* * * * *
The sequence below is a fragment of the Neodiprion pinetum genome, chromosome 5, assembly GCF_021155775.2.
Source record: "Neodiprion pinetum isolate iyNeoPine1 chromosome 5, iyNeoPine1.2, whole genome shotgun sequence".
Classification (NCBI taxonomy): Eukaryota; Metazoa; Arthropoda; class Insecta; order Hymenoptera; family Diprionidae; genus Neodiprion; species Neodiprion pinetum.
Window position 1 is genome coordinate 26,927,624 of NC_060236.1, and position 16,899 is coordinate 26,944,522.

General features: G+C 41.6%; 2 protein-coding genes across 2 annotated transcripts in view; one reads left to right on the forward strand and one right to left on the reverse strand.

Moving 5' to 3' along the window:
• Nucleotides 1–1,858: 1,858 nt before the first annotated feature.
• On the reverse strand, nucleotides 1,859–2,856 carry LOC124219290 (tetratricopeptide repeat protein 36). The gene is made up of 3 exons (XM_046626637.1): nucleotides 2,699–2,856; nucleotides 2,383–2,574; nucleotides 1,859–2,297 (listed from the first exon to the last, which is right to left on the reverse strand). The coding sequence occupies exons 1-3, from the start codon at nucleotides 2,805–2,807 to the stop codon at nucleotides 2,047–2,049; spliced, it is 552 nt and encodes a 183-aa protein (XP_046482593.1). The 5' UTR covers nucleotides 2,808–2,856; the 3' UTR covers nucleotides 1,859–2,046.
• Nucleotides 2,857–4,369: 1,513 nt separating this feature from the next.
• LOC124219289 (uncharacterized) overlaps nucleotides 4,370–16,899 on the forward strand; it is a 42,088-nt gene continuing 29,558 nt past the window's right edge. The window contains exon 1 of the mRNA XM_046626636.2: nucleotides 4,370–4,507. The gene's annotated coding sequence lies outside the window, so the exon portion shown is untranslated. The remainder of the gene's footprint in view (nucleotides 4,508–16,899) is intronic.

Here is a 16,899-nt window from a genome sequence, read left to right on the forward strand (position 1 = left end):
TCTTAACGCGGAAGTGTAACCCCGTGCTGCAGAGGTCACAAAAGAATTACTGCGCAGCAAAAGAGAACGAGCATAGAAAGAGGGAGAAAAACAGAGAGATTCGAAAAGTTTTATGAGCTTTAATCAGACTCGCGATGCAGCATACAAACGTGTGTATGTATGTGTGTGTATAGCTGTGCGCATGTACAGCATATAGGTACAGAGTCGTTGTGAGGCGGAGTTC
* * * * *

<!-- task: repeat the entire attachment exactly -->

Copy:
The sequence below is a fragment of the Neodiprion pinetum genome, chromosome 5, assembly GCF_021155775.2.
Source record: "Neodiprion pinetum isolate iyNeoPine1 chromosome 5, iyNeoPine1.2, whole genome shotgun sequence".
Classification (NCBI taxonomy): Eukaryota; Metazoa; Arthropoda; class Insecta; order Hymenoptera; family Diprionidae; genus Neodiprion; species Neodiprion pinetum.
Window position 1 is genome coordinate 26,927,624 of NC_060236.1, and position 16,899 is coordinate 26,944,522.

General features: G+C 41.6%; 2 protein-coding genes across 2 annotated transcripts in view; one reads left to right on the forward strand and one right to left on the reverse strand.

Moving 5' to 3' along the window:
• Nucleotides 1–1,858: 1,858 nt before the first annotated feature.
• On the reverse strand, nucleotides 1,859–2,856 carry LOC124219290 (tetratricopeptide repeat protein 36). The gene is made up of 3 exons (XM_046626637.1): nucleotides 2,699–2,856; nucleotides 2,383–2,574; nucleotides 1,859–2,297 (listed from the first exon to the last, which is right to left on the reverse strand). The coding sequence occupies exons 1-3, from the start codon at nucleotides 2,805–2,807 to the stop codon at nucleotides 2,047–2,049; spliced, it is 552 nt and encodes a 183-aa protein (XP_046482593.1). The 5' UTR covers nucleotides 2,808–2,856; the 3' UTR covers nucleotides 1,859–2,046.
• Nucleotides 2,857–4,369: 1,513 nt separating this feature from the next.
• LOC124219289 (uncharacterized) overlaps nucleotides 4,370–16,899 on the forward strand; it is a 42,088-nt gene continuing 29,558 nt past the window's right edge. The window contains exon 1 of the mRNA XM_046626636.2: nucleotides 4,370–4,507. The gene's annotated coding sequence lies outside the window, so the exon portion shown is untranslated. The remainder of the gene's footprint in view (nucleotides 4,508–16,899) is intronic.

Here is a 16,899-nt window from a genome sequence, read left to right on the forward strand (position 1 = left end):
TCTTAACGCGGAAGTGTAACCCCGTGCTGCAGAGGTCACAAAAGAATTACTGCGCAGCAAAAGAGAACGAGCATAGAAAGAGGGAGAAAAACAGAGAGATTCGAAAAGTTTTATGAGCTTTAATCAGACTCGCGATGCAGCATACAAACGTGTGTATGTATGTGTGTGTATAGCTGTGCGCATGTACAGCATATAGGTACAGAGTCGTTGTGAGGCGGAGTTC